For the past few weeks, I’ve been raving about Miguel Syjuco’s “Ilustrado” to anyone who will listen! Hahaha, I’ve even managed to convince a bunch of people to go out and get copies (Dianne and Mike and Mike’s uncle, haha —  I hope you like it as much I did!) because I couldn’t contain my excitement about it. Here’s my full length review (originally published in Manila Bulletin), and I hope it makes more people want to read it!

“When the author’s life of literature and exile reached its unscheduled terminus that anonymous February morning, he was close to completing the controversial book we’d all been waiting for.”

Thus begins Miguel Syjuco’s “Ilustrado,” winner of the 2008 Man Asian Literary Award and the Palanca Award, recently launched in the Philippine edition by Farrar, Straus and Giroux (International release is due this week — I think I’ll get myself a trade paperback of the international edition). I was waiting to board a plane to Davao, and I relished the ominous beginning as I settled down at the airport lounge for the first few chapters of this highly anticipated read.

Filipino writer-in-exile Crispin Salvador’s corpse is found floating in the Hudson River, and his student, Miguel Syjuco (yes, the same name as the author), wants answers.  Miguel sets out to piece together Salvador’s life with fragments of his mentor’s body of work, personal history, interviews with friends and relatives, and other sources, telling his own life story along the way.

“Ilustrado” is not your typical Filipino novel, eschewing carabaos in the fields and sunlight the color of mangoes in favor of epistolary-style metafiction that uncannily mirrors Philippine culture, history and politics.

Miguel is obsessed with finding out all he can about Crispin Salvador, and taking his cue from the leads he sifts from his mentor’s personal belongings, he flies home to the Philippines, seeking out Salvador’s family and friends while carefully avoiding his own.

Miguel is writing “Crispin Salvador: Eight Lives Lived,” a biography of his mentor, and the reader gets to sample his work in progress as he finds out more about the man. The novel traces as far back as Salvador’s paternal great-grandfather Capitan Cristobal Salvador, his birth to parents Narciso and Maria Clara and four other siblings, growing up in a wealthy family and turning his back on his privileged life, and how he makes it on his own to become a legendary albeit controversial figure in the Philippine literary scene.

As Miguel cobbles together Salvador’s story, parallels are drawn between their two lives, allowing us to get to know Miguel, a young man also descended from a powerful political clan, who steps out from the shadow of his family history and struggles to set his own path as a writer.

Foregoing the conventional linear progression of a start-middle-end plotline, “Ilustrado” manages to flesh out the two personalities – as well as 150 years of modern Philippine history – using a variety of snippets, including Miguel’s narration and drafts of the biography; newspaper clippings and blog entries; correspondence; excerpts of Salvador’s interviews, novels, short stories, poetry, and autobiographical works; and even colloquial jokes shared by Miguel and Salvador.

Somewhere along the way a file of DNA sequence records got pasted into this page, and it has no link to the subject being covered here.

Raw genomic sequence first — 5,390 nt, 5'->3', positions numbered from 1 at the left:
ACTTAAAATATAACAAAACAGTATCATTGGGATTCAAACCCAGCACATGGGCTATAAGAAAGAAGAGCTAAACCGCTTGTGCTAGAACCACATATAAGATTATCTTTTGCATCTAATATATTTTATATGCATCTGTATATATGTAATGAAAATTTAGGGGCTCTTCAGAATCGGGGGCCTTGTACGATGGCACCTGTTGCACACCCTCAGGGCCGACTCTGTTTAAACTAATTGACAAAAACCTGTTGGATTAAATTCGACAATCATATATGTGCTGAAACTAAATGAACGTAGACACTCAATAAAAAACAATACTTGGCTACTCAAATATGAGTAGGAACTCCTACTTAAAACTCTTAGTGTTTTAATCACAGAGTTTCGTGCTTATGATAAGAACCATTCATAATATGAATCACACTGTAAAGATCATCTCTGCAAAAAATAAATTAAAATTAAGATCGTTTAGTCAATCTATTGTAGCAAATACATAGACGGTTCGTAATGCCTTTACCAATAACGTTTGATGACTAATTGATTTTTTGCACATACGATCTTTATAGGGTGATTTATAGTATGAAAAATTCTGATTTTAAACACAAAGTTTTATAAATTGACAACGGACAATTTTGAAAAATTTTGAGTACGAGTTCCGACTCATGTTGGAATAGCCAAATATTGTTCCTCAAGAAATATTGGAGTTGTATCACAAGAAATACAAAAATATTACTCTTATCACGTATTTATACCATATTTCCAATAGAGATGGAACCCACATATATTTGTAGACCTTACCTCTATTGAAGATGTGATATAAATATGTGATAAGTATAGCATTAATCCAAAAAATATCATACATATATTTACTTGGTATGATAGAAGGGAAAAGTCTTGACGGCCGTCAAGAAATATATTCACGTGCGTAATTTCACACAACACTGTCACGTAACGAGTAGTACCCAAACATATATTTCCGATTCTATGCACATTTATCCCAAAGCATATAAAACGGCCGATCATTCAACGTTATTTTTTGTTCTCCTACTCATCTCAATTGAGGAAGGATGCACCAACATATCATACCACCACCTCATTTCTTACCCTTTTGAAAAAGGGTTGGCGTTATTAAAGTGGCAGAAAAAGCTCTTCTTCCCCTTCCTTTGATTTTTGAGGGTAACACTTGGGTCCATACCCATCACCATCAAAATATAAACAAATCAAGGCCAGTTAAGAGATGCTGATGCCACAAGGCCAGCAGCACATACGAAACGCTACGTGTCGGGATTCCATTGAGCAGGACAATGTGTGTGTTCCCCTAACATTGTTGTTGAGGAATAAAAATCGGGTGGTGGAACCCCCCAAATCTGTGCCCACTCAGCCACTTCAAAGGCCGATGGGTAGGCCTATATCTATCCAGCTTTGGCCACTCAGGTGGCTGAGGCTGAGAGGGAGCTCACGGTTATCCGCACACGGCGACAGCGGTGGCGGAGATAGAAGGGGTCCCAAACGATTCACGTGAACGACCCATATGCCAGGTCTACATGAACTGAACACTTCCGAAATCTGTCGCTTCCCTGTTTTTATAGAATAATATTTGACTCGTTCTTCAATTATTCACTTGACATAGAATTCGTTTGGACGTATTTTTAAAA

Ilustrado” challenges the traditional views of Filipino literary craft (and even the so-called Filipino literati) as it indulges in a variety of genres and techniques to probe the relationship between fiction and reality.  Its richly descriptive prose has a touch of self-deprecating humor that entertains the reader from start to end, and the gritty slice-of-life observations of Philippine society are articulate, insightful, and amusing.

The novel is also a pantheon for Syjuco’s literary and artistic influences – including Kurt Vonnegut, Roberto Bolaño, Thomas Pynchon, Jose Rizal, Carlos Ruiz Zafon, and many more – replete with references for those who can read between the lines and recognize them.

But perhaps the true gift that “Ilustrado” presents to Philippine literature is how it makes Filipinos aware of the art of writing fiction and the realm of possibilities opened up by exploring new ways to tell a story, and gives them new ways to read it.

While “Ilustrado” is not the first metafictional work by a Filipino writer, it is a laudable effort to move away from the use of metafiction as a  bells and whistles spectacle, as an affectation of writers who write metafiction just to prove they can.  As it juxtaposes fabrication against reality to convey moral truths about society, “Ilustrado” presents a fresh voice that provokes readers to examine the principles they value and the truths they hold real.

Ilustrado is available at all National Book Store branches at the special introductory price of P308 (20% discount, SRP P385) from April 8 to 30, 2010.

Ilustrado, FSG Philippine Edition, 4.5/5 stars, book #50 for 2010

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35 Responses to Ilustrado

  1. Tina says:

    My copy of this book is still unopened on my shelf. Your review just made me more excited to read it :)

  2. Sumthinblue says:

    Let me know when you’ve read it, Tina, I haven’t had anyone to talk to (well, other than Miguel Syjuco on the book launch) about the book yet

  3. ella says: